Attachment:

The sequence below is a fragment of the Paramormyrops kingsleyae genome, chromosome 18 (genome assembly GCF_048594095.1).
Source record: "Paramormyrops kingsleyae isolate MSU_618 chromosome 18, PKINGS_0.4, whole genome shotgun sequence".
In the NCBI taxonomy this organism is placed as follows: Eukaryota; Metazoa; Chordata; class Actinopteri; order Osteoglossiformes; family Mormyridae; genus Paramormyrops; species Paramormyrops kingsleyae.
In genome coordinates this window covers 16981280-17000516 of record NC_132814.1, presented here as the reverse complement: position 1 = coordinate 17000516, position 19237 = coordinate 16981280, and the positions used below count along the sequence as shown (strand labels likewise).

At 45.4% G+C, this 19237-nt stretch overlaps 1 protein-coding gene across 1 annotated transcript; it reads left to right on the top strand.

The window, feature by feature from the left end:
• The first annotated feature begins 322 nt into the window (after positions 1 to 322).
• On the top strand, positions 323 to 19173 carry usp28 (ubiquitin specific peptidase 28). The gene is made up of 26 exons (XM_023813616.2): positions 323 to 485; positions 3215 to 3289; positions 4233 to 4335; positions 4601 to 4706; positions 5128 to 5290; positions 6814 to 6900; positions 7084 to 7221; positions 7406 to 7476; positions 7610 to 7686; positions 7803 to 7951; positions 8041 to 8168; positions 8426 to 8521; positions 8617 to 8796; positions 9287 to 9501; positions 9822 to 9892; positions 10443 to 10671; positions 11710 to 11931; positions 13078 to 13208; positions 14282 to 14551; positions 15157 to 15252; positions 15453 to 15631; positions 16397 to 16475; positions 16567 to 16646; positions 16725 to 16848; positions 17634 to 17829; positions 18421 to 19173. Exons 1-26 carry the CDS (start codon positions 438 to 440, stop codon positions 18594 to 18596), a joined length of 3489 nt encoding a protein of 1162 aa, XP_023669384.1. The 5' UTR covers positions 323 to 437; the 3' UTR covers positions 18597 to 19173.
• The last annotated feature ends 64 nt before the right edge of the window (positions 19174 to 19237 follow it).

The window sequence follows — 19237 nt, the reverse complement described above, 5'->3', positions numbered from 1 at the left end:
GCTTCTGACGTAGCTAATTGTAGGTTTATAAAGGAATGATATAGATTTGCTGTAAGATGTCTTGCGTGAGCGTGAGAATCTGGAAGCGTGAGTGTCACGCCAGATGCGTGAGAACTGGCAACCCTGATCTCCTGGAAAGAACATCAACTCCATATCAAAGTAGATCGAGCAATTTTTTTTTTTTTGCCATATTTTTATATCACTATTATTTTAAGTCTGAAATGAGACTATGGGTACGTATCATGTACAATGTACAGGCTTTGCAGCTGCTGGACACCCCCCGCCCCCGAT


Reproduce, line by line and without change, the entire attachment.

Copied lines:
The sequence below is a fragment of the Paramormyrops kingsleyae genome, chromosome 18 (genome assembly GCF_048594095.1).
Source record: "Paramormyrops kingsleyae isolate MSU_618 chromosome 18, PKINGS_0.4, whole genome shotgun sequence".
In the NCBI taxonomy this organism is placed as follows: Eukaryota; Metazoa; Chordata; class Actinopteri; order Osteoglossiformes; family Mormyridae; genus Paramormyrops; species Paramormyrops kingsleyae.
In genome coordinates this window covers 16981280-17000516 of record NC_132814.1, presented here as the reverse complement: position 1 = coordinate 17000516, position 19237 = coordinate 16981280, and the positions used below count along the sequence as shown (strand labels likewise).

At 45.4% G+C, this 19237-nt stretch overlaps 1 protein-coding gene across 1 annotated transcript; it reads left to right on the top strand.

The window, feature by feature from the left end:
• The first annotated feature begins 322 nt into the window (after positions 1 to 322).
• On the top strand, positions 323 to 19173 carry usp28 (ubiquitin specific peptidase 28). The gene is made up of 26 exons (XM_023813616.2): positions 323 to 485; positions 3215 to 3289; positions 4233 to 4335; positions 4601 to 4706; positions 5128 to 5290; positions 6814 to 6900; positions 7084 to 7221; positions 7406 to 7476; positions 7610 to 7686; positions 7803 to 7951; positions 8041 to 8168; positions 8426 to 8521; positions 8617 to 8796; positions 9287 to 9501; positions 9822 to 9892; positions 10443 to 10671; positions 11710 to 11931; positions 13078 to 13208; positions 14282 to 14551; positions 15157 to 15252; positions 15453 to 15631; positions 16397 to 16475; positions 16567 to 16646; positions 16725 to 16848; positions 17634 to 17829; positions 18421 to 19173. Exons 1-26 carry the CDS (start codon positions 438 to 440, stop codon positions 18594 to 18596), a joined length of 3489 nt encoding a protein of 1162 aa, XP_023669384.1. The 5' UTR covers positions 323 to 437; the 3' UTR covers positions 18597 to 19173.
• The last annotated feature ends 64 nt before the right edge of the window (positions 19174 to 19237 follow it).

The window sequence follows — 19237 nt, the reverse complement described above, 5'->3', positions numbered from 1 at the left end:
GCTTCTGACGTAGCTAATTGTAGGTTTATAAAGGAATGATATAGATTTGCTGTAAGATGTCTTGCGTGAGCGTGAGAATCTGGAAGCGTGAGTGTCACGCCAGATGCGTGAGAACTGGCAACCCTGATCTCCTGGAAAGAACATCAACTCCATATCAAAGTAGATCGAGCAATTTTTTTTTTTTTGCCATATTTTTATATCACTATTATTTTAAGTCTGAAATGAGACTATGGGTACGTATCATGTACAATGTACAGGCTTTGCAGCTGCTGGACACCCCCCGCCCCCGAT